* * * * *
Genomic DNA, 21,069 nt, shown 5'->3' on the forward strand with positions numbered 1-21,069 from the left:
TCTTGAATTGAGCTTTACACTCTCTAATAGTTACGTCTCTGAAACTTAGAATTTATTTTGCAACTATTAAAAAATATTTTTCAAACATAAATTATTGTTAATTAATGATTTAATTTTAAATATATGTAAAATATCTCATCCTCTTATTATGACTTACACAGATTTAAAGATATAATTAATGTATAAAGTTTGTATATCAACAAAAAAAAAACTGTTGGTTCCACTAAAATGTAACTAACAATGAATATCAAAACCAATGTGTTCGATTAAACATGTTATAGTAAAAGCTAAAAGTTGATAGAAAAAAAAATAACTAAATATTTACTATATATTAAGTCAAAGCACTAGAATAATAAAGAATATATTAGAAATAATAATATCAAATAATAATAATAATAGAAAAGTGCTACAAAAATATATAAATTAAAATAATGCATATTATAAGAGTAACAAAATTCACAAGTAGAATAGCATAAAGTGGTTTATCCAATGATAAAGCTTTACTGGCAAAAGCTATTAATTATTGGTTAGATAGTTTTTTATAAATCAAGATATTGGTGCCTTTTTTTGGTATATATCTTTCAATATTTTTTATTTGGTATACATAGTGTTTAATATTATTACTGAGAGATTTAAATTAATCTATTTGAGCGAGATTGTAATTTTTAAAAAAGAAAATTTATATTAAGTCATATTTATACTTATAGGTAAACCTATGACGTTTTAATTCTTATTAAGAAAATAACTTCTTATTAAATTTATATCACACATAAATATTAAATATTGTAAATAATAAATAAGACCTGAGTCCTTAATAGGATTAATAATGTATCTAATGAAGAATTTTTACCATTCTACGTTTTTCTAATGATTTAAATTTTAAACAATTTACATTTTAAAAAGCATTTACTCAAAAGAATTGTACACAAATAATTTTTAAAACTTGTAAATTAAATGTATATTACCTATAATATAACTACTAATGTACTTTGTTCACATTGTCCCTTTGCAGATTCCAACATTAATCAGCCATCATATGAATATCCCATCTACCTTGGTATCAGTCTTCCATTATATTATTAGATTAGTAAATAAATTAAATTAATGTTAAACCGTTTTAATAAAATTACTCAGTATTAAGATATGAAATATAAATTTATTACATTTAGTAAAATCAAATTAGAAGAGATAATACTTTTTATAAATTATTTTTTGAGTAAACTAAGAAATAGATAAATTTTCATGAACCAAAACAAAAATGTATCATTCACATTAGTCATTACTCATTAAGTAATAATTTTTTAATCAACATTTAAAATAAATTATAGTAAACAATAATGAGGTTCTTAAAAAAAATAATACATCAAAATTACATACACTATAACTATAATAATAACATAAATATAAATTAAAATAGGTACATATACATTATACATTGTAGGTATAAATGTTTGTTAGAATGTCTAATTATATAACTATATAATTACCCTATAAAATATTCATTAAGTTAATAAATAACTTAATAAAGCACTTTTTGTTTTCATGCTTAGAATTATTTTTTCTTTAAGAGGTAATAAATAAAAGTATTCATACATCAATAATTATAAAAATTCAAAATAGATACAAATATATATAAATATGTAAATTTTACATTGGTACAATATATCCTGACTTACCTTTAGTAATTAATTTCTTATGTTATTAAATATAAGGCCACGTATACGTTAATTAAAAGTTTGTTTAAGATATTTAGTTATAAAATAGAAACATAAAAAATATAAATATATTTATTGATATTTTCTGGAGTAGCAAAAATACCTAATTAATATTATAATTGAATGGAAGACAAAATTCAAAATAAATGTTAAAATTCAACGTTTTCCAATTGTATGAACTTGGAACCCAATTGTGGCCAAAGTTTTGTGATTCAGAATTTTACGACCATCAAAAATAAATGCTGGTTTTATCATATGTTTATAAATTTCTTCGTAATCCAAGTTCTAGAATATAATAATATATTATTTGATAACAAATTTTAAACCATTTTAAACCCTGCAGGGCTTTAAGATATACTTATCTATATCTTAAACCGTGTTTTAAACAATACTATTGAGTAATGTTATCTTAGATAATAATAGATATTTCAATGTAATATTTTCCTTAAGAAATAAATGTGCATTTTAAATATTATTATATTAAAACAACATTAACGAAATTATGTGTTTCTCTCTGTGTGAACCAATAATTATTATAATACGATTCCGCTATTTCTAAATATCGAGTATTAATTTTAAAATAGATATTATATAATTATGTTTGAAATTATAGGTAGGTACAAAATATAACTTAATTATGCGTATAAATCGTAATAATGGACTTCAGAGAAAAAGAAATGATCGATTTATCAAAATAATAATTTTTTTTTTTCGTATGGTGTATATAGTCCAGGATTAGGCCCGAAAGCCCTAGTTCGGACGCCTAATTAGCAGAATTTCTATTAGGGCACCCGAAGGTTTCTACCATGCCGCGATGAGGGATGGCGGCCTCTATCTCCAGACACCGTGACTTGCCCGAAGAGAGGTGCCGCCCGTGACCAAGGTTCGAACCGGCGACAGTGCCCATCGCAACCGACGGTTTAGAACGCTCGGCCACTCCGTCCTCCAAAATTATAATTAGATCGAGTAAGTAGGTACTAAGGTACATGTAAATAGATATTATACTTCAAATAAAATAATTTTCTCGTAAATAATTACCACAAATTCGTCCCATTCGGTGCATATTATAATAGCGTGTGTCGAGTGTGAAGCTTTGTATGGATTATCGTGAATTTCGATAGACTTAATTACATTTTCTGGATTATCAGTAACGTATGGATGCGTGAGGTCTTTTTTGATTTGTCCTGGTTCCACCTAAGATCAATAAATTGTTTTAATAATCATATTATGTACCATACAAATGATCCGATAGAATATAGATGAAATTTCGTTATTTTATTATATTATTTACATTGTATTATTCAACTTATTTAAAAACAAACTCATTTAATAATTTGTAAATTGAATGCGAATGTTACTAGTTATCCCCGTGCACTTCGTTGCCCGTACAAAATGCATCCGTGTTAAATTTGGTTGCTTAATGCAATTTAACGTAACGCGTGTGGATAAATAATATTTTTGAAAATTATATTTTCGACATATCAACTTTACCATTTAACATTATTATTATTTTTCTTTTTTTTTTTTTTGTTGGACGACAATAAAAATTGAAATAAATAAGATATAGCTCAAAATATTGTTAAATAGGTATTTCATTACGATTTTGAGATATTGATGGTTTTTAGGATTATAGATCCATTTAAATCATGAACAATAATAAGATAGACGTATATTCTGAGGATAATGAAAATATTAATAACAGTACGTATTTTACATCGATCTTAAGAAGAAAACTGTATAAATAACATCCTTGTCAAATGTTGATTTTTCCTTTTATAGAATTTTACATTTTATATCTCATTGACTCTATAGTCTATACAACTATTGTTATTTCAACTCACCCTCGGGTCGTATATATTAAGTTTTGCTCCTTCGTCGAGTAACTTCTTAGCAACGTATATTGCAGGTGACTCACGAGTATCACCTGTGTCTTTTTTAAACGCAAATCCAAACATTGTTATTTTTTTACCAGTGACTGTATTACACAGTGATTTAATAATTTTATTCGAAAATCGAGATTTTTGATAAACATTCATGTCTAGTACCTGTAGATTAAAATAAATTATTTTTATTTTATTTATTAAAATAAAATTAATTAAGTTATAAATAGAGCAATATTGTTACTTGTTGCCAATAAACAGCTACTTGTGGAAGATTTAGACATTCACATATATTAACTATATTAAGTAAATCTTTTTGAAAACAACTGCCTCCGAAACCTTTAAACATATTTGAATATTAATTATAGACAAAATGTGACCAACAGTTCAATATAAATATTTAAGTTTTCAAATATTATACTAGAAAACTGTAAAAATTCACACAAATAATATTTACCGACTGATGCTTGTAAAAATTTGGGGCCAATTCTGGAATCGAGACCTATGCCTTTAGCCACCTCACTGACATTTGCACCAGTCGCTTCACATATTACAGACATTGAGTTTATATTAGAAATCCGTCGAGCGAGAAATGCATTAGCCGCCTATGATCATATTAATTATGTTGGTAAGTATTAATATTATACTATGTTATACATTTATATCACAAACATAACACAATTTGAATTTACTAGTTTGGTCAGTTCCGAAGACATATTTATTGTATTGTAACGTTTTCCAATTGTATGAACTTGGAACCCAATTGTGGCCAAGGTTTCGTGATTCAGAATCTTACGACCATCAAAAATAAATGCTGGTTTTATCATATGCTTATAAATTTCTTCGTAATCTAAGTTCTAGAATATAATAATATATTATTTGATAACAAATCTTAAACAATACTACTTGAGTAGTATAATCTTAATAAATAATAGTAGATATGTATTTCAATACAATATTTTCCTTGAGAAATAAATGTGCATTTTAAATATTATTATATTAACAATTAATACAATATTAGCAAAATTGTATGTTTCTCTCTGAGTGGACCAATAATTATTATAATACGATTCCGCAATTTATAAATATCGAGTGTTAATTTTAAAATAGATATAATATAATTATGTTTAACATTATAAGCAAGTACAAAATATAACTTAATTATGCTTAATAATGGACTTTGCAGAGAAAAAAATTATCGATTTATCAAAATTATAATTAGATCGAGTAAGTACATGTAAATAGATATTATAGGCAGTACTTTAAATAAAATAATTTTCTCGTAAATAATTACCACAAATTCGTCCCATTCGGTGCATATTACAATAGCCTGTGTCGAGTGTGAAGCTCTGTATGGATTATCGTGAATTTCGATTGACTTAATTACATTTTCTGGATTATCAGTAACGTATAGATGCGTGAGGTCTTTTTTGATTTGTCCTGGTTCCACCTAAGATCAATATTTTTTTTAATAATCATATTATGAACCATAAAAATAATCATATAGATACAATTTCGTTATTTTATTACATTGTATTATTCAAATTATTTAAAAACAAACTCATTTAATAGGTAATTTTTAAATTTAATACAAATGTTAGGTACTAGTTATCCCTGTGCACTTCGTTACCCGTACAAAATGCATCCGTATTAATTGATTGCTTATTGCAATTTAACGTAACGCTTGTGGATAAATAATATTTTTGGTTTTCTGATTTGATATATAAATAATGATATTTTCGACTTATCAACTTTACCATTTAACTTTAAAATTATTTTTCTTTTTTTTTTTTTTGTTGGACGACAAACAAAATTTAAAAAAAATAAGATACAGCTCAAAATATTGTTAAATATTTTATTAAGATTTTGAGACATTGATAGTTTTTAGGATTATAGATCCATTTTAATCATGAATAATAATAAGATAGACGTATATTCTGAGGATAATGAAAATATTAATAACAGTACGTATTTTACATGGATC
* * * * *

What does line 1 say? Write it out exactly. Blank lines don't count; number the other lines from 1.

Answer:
Genomic DNA, 21,069 nt, shown 5'->3' on the forward strand with positions numbered 1-21,069 from the left: